((case value: switchValue) ~= switchValue) ifTrue:
            [
                "Invoke the <handler>"
                ^(self at: i+1) value: switchValue
            ].
        ] ifFalse:
        [
            (case ~= switchValue) ifTrue:
            [
                "Invoke the <handler>"
                ^(self at: i+1) value: switchValue
            ].
        ].
    ].
    defaultHandler ? [^nil].
   ^defaultHandler value: switchValue
]?>

<!--Switch--><?method [
on: switchValue

   "This causes the array of conditions to be tested in the defined
    order. The first condition to evaluate to true has its do: block
    evaluated and the result is returned. Test uses #=."
    1 to: self size by: 2 do:
    [:i||case|
        ((case := self at: i) class == Block) ifTrue:
        [
            ((case value: switchValue) = switchValue) ifTrue:
            [
                "Invoke the <handler>"
                ^(self at: i+1) value: switchValue
            ].
        ] ifFalse:
        [
            (case = switchValue) ifTrue:
            [
                "Invoke the <handler>"
                ^(self at: i+1) value: switchValue
            ].
        ].
    ].
    defaultHandler ? [^nil].
   ^defaultHandler value: switchValue
]?>

<!--Switch--><?method [
value: switchValue

   "This causes the array of conditions to be tested in the defined
    order. The first condition to evaluate to true has its do: block
    evaluated and the result is returned. Test uses #=."
   ^self on: switchValue
]?>
</class>
<!--END Switch;{BCF183CE-331B-445E-8721-BDB448B456D9}-->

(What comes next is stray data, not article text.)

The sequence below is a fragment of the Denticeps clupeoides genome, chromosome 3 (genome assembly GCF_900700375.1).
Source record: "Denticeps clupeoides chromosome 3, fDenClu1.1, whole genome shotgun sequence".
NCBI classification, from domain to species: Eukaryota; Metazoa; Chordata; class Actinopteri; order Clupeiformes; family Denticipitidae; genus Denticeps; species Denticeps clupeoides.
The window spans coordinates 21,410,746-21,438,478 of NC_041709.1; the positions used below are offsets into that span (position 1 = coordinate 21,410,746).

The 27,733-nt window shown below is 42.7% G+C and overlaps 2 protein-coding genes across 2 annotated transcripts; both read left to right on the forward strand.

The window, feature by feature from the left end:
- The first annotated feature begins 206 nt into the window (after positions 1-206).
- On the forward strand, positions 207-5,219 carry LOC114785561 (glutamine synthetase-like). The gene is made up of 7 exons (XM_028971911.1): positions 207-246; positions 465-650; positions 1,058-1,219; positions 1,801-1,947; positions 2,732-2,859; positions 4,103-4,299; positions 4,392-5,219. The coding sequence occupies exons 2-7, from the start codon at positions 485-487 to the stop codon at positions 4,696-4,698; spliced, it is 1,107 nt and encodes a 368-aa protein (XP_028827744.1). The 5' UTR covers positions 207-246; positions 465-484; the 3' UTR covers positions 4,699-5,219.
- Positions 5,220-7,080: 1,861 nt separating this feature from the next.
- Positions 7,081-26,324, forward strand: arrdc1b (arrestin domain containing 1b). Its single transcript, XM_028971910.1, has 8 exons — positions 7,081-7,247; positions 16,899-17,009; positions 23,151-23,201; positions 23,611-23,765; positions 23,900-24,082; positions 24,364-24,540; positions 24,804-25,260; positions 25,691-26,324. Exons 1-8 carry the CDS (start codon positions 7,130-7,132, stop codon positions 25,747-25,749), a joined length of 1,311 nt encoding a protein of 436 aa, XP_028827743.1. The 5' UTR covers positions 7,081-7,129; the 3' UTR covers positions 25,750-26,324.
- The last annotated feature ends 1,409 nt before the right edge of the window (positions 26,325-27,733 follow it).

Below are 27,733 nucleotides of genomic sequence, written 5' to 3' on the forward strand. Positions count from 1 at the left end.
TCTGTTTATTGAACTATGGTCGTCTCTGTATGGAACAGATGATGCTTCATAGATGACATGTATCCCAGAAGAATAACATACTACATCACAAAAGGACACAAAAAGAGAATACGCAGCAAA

-- Dave Simmons [www.qks.com / www.smallscript.com]
  "Effectively solving a problem begins with how you express it."



Mon, 21 Apr 2003 02:48:08 GMT  
 [Fwd: Case statements, decision trees, and good OO design]

Quote:
> Ummmmmm, I think Kent Beck had a pattern called 'Death to case
statements'.
> IMHO, switch statements are not very good OO practice.

> --tc

Aside from the fact that Kent's ideas or words are not gospel...

There are a lot of design and implementation problems and performance
related issues that are either ignored or possibly not understood in making
such a sweeping thesis as 'Death to case statements'.

It is worth noting that Kent's focus is with using OO languages for creating
Business objects and systems. I would suggest that it does not, in general,
address all the issues or cases for software development across the entire
spectrum.

-- Dave Simmons [www.qks.com / www.smallscript.com]
  "Effectively solving a problem begins with how you express it."

Here are snippets from posts I made on a CLS thread earlier this year.

Thread title was:
   "Re: Major differences between Smalltalk and Java"

************************************
************************************

Quote:

message




> > > >If you feel the need for a case
> > > >statement, it's easy enough to do with a Dictionary.

> > > Yes, you can use this trick, but many times I don't want the extra
> > > overhead of creating a dictionary object and filling up the dictionary
> > > with the blocks, evertime the method is invoked.

> > What kind of alternative do you suggest? I can't think of an alternative
> > where you don't have to pass in all the blocks anyway, something which
I'm
> > guessing that you would still resist for performance reasons.